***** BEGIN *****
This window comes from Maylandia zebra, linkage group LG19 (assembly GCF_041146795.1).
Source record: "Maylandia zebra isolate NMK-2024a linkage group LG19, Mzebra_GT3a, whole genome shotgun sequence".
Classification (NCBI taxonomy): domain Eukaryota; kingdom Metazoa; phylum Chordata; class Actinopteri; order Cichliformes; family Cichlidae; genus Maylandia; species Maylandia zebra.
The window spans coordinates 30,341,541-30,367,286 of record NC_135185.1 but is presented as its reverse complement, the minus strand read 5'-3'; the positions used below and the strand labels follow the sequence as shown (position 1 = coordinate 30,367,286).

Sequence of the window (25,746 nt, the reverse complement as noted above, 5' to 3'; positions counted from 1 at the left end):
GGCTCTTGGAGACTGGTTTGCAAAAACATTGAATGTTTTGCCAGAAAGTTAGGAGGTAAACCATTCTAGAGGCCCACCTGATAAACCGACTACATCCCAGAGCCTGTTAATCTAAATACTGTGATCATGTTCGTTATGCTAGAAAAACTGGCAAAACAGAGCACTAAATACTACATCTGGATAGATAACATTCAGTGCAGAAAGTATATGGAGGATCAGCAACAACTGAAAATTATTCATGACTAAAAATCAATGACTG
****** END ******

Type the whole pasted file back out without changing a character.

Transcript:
This window comes from Maylandia zebra, linkage group LG19 (assembly GCF_041146795.1).
Source record: "Maylandia zebra isolate NMK-2024a linkage group LG19, Mzebra_GT3a, whole genome shotgun sequence".
Classification (NCBI taxonomy): domain Eukaryota; kingdom Metazoa; phylum Chordata; class Actinopteri; order Cichliformes; family Cichlidae; genus Maylandia; species Maylandia zebra.
The window spans coordinates 30,341,541-30,367,286 of record NC_135185.1 but is presented as its reverse complement, the minus strand read 5'-3'; the positions used below and the strand labels follow the sequence as shown (position 1 = coordinate 30,367,286).

Sequence of the window (25,746 nt, the reverse complement as noted above, 5' to 3'; positions counted from 1 at the left end):
GGCTCTTGGAGACTGGTTTGCAAAAACATTGAATGTTTTGCCAGAAAGTTAGGAGGTAAACCATTCTAGAGGCCCACCTGATAAACCGACTACATCCCAGAGCCTGTTAATCTAAATACTGTGATCATGTTCGTTATGCTAGAAAAACTGGCAAAACAGAGCACTAAATACTACATCTGGATAGATAACATTCAGTGCAGAAAGTATATGGAGGATCAGCAACAACTGAAAATTATTCATGACTAAAAATCAATGACTG